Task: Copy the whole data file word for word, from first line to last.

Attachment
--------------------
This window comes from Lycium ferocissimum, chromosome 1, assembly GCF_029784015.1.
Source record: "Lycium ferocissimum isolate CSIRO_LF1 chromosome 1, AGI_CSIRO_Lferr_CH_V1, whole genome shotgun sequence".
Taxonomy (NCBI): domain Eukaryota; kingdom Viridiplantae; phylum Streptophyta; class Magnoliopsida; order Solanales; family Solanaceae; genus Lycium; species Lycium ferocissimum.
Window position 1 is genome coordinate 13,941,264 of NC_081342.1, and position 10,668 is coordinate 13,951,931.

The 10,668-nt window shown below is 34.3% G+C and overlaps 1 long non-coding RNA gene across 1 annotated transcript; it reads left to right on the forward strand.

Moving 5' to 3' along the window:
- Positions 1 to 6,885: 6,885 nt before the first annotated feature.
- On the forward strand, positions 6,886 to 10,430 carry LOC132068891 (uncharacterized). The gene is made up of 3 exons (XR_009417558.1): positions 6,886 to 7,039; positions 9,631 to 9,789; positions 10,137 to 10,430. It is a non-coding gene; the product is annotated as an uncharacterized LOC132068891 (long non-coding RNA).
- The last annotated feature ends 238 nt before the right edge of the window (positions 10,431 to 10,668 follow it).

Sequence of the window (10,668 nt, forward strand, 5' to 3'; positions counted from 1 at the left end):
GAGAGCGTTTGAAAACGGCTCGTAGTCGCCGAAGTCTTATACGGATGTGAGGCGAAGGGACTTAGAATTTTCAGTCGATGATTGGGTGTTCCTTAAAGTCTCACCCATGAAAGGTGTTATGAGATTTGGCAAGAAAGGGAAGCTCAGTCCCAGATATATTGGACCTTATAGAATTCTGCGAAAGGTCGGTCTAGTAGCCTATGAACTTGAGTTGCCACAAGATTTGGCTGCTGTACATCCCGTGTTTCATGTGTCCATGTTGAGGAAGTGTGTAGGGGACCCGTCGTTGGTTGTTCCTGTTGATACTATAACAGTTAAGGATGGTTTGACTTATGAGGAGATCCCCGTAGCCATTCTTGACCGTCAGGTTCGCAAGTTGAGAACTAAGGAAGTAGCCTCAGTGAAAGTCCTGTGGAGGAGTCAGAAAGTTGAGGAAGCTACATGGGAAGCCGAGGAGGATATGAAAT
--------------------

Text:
This window comes from Lycium ferocissimum, chromosome 1, assembly GCF_029784015.1.
Source record: "Lycium ferocissimum isolate CSIRO_LF1 chromosome 1, AGI_CSIRO_Lferr_CH_V1, whole genome shotgun sequence".
Taxonomy (NCBI): domain Eukaryota; kingdom Viridiplantae; phylum Streptophyta; class Magnoliopsida; order Solanales; family Solanaceae; genus Lycium; species Lycium ferocissimum.
Window position 1 is genome coordinate 13,941,264 of NC_081342.1, and position 10,668 is coordinate 13,951,931.

The 10,668-nt window shown below is 34.3% G+C and overlaps 1 long non-coding RNA gene across 1 annotated transcript; it reads left to right on the forward strand.

Moving 5' to 3' along the window:
- Positions 1 to 6,885: 6,885 nt before the first annotated feature.
- On the forward strand, positions 6,886 to 10,430 carry LOC132068891 (uncharacterized). The gene is made up of 3 exons (XR_009417558.1): positions 6,886 to 7,039; positions 9,631 to 9,789; positions 10,137 to 10,430. It is a non-coding gene; the product is annotated as an uncharacterized LOC132068891 (long non-coding RNA).
- The last annotated feature ends 238 nt before the right edge of the window (positions 10,431 to 10,668 follow it).

Sequence of the window (10,668 nt, forward strand, 5' to 3'; positions counted from 1 at the left end):
GAGAGCGTTTGAAAACGGCTCGTAGTCGCCGAAGTCTTATACGGATGTGAGGCGAAGGGACTTAGAATTTTCAGTCGATGATTGGGTGTTCCTTAAAGTCTCACCCATGAAAGGTGTTATGAGATTTGGCAAGAAAGGGAAGCTCAGTCCCAGATATATTGGACCTTATAGAATTCTGCGAAAGGTCGGTCTAGTAGCCTATGAACTTGAGTTGCCACAAGATTTGGCTGCTGTACATCCCGTGTTTCATGTGTCCATGTTGAGGAAGTGTGTAGGGGACCCGTCGTTGGTTGTTCCTGTTGATACTATAACAGTTAAGGATGGTTTGACTTATGAGGAGATCCCCGTAGCCATTCTTGACCGTCAGGTTCGCAAGTTGAGAACTAAGGAAGTAGCCTCAGTGAAAGTCCTGTGGAGGAGTCAGAAAGTTGAGGAAGCTACATGGGAAGCCGAGGAGGATATGAAAT